DPhil student wins prestigious fieldwork grant
14 Dec 2018
Postgraduate student Yusuf Oldac has been awarded a prestigious fieldwork grant from the British Association for International and Comparative Education to fund a research project he is running in five countries – Bulgaria, Germany, Azerbaijan, the UK and Turkey – as part of his DPhil project. Yusuf’s research focuses on self-formation in international student mobility and its links with perceived contributions to home country. The project is based on the idea that international higher education contributes to student self-formation.
“This is a biographical study that focuses on the life stories of individuals with international higher education degrees,” Yusuf explains. “I ask these individuals about the important moments in their life trajectories. I specifically focus on how international degree graduates ‘form’ and ‘transform’ themselves during their international degree education; the experiences that have led them to study abroad; and their experiences after graduation. Self-formation may occur throughout a person’s life; however, the experience of studying abroad deserves special attention as an individual goes through a great deal of changes in a relatively short period of time. On top of all the novelties they experience in the new university of which they become a part, they insert themselves into a different culture with different values, leaving their already-established social networks behind.”
Yusuf is conducting his study in five countries, with the assumption that differing country contexts might influence self-formation of internationally-mobile individuals in a different way. Students might experience different civic values, obtain different kind of networks, think differently about how their education empowers them, and develop varying perceptions toward their contributions to their home country depending on the countries in which they study. The four destination countries in the study are Azerbaijan, Bulgaria, Germany and the UK, which are some of the top destinations for Turkish internationally mobile students according to UNESCO data. Turkey, the fifth country, is the home country of the study participants. Yusuf is also conducting fieldwork in Turkey, in order to have a comparative perspective between those who have returned, and those who have not returned to their home country after obtaining their international degree.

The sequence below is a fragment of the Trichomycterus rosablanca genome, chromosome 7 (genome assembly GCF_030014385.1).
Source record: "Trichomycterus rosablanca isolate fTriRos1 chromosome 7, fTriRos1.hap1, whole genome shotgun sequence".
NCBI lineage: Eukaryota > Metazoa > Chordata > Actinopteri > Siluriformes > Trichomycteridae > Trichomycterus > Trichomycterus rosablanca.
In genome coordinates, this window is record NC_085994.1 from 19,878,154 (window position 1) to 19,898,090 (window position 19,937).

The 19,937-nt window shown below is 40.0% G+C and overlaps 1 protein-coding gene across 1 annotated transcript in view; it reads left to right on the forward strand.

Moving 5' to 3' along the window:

Yusuf has already completed fieldwork in Bulgaria and the UK, and the grant will support the trips he has planned for next year. He will travel to Istanbul in January and Ankara in February to interview international study graduates who have returned to Turkey. From there, he will also visit Baku, Azerbaijan for a week to interview Turkish graduates who studied there and stayed afterwards. In late February, he will fly to Berlin for a week, before returning to Istanbul to conclude his interviews there.
Yusuf is studying for a DPhil at Oxford’s Department of Education with Dr Maia Chankseliani (Fellow by Special Election at St Edmund Hall) and Dr Nigel Fancourt, funded by Oxford Centre for Islamic Studies. As an undergraduate, he completed his BA degree in Foreign Language Education Department at Boğaziçi University in Istanbul with an honours certificate. Following that, he studied for an MSc degree at Middle East Technical University in Ankara. In his master’s thesis, he examined the relationship between student achievement and a set of key school-level variables to investigate ways of improving overall student achievement and decreasing student achievement inequality among the state-funded schools in Turkey. At the same time, Yusuf also worked as a full-time research assistant at the Graduate School of Social Sciences, Middle East Technical University. As part of this position, he contributed to several funded research projects on international student mobility and social justice in higher education.